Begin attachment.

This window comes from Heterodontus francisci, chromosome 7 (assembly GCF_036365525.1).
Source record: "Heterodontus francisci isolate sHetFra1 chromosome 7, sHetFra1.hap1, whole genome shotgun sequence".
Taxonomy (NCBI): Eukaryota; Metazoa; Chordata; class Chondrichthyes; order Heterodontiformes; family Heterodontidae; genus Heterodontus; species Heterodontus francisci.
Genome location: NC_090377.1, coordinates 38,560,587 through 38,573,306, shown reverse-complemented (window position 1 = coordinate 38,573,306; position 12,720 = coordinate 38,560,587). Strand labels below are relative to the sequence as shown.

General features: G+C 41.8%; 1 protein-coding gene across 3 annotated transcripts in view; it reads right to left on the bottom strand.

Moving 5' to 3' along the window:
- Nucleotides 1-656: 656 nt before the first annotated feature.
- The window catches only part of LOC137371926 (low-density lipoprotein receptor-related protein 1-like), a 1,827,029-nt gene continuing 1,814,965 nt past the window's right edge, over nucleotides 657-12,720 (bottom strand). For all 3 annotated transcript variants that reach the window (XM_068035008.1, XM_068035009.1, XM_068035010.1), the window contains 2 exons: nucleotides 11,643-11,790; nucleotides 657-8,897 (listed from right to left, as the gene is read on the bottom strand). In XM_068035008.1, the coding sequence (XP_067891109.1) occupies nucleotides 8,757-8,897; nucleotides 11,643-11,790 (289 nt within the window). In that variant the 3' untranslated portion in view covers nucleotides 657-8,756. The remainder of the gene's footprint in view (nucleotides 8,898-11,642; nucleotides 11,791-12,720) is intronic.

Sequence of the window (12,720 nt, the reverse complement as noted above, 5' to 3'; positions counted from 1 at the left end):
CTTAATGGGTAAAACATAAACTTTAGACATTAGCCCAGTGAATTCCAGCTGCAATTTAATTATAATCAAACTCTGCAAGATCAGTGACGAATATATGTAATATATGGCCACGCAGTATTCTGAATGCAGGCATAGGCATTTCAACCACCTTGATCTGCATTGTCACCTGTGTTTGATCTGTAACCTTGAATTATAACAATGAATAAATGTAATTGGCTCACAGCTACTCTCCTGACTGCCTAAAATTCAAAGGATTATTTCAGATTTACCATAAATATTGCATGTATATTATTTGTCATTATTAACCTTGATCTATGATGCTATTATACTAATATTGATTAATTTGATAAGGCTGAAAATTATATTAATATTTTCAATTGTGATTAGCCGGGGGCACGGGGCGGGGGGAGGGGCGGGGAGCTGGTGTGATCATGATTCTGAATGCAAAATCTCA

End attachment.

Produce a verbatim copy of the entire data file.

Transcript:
This window comes from Heterodontus francisci, chromosome 7 (assembly GCF_036365525.1).
Source record: "Heterodontus francisci isolate sHetFra1 chromosome 7, sHetFra1.hap1, whole genome shotgun sequence".
Taxonomy (NCBI): Eukaryota; Metazoa; Chordata; class Chondrichthyes; order Heterodontiformes; family Heterodontidae; genus Heterodontus; species Heterodontus francisci.
Genome location: NC_090377.1, coordinates 38,560,587 through 38,573,306, shown reverse-complemented (window position 1 = coordinate 38,573,306; position 12,720 = coordinate 38,560,587). Strand labels below are relative to the sequence as shown.

General features: G+C 41.8%; 1 protein-coding gene across 3 annotated transcripts in view; it reads right to left on the bottom strand.

Moving 5' to 3' along the window:
- Nucleotides 1-656: 656 nt before the first annotated feature.
- The window catches only part of LOC137371926 (low-density lipoprotein receptor-related protein 1-like), a 1,827,029-nt gene continuing 1,814,965 nt past the window's right edge, over nucleotides 657-12,720 (bottom strand). For all 3 annotated transcript variants that reach the window (XM_068035008.1, XM_068035009.1, XM_068035010.1), the window contains 2 exons: nucleotides 11,643-11,790; nucleotides 657-8,897 (listed from right to left, as the gene is read on the bottom strand). In XM_068035008.1, the coding sequence (XP_067891109.1) occupies nucleotides 8,757-8,897; nucleotides 11,643-11,790 (289 nt within the window). In that variant the 3' untranslated portion in view covers nucleotides 657-8,756. The remainder of the gene's footprint in view (nucleotides 8,898-11,642; nucleotides 11,791-12,720) is intronic.

Sequence of the window (12,720 nt, the reverse complement as noted above, 5' to 3'; positions counted from 1 at the left end):
CTTAATGGGTAAAACATAAACTTTAGACATTAGCCCAGTGAATTCCAGCTGCAATTTAATTATAATCAAACTCTGCAAGATCAGTGACGAATATATGTAATATATGGCCACGCAGTATTCTGAATGCAGGCATAGGCATTTCAACCACCTTGATCTGCATTGTCACCTGTGTTTGATCTGTAACCTTGAATTATAACAATGAATAAATGTAATTGGCTCACAGCTACTCTCCTGACTGCCTAAAATTCAAAGGATTATTTCAGATTTACCATAAATATTGCATGTATATTATTTGTCATTATTAACCTTGATCTATGATGCTATTATACTAATATTGATTAATTTGATAAGGCTGAAAATTATATTAATATTTTCAATTGTGATTAGCCGGGGGCACGGGGCGGGGGGAGGGGCGGGGAGCTGGTGTGATCATGATTCTGAATGCAAAATCTCA